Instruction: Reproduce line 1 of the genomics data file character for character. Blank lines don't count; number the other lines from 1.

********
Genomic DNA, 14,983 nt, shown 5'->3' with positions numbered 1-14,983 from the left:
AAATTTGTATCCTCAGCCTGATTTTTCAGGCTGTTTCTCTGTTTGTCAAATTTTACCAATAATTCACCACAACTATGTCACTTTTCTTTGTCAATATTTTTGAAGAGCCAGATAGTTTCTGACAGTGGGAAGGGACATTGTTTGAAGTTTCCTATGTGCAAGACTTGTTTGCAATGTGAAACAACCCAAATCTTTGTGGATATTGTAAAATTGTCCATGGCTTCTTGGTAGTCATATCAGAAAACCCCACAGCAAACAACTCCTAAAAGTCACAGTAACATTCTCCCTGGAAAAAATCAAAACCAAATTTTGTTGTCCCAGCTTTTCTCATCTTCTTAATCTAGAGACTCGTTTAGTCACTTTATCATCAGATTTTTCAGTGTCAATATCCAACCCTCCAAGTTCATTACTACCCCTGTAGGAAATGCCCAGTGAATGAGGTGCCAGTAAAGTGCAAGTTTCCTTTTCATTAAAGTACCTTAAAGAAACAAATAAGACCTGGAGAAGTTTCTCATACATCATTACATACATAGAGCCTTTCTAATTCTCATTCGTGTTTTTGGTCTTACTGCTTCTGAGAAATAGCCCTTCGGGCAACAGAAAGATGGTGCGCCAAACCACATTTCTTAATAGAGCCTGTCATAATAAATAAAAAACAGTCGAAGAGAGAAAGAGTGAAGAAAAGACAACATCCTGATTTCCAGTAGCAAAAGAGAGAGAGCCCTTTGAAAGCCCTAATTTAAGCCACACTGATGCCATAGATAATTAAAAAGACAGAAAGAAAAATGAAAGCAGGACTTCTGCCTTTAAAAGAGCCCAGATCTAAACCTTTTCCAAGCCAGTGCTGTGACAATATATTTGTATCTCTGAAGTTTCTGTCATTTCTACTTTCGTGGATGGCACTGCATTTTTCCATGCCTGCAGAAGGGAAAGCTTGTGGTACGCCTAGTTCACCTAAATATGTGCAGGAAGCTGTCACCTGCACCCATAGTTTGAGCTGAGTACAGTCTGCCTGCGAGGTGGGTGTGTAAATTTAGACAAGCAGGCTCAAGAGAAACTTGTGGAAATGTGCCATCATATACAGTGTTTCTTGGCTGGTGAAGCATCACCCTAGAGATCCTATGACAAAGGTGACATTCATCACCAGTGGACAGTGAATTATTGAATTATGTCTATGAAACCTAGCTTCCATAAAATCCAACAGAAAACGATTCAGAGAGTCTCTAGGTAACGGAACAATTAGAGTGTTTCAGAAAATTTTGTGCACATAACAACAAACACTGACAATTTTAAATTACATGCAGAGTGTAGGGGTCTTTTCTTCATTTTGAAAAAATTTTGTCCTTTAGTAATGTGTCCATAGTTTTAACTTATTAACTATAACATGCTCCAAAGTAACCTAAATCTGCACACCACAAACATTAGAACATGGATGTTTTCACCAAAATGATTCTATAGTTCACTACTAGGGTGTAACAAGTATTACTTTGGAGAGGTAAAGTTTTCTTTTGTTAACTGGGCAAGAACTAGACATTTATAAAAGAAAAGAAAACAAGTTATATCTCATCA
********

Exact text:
Genomic DNA, 14,983 nt, shown 5'->3' with positions numbered 1-14,983 from the left: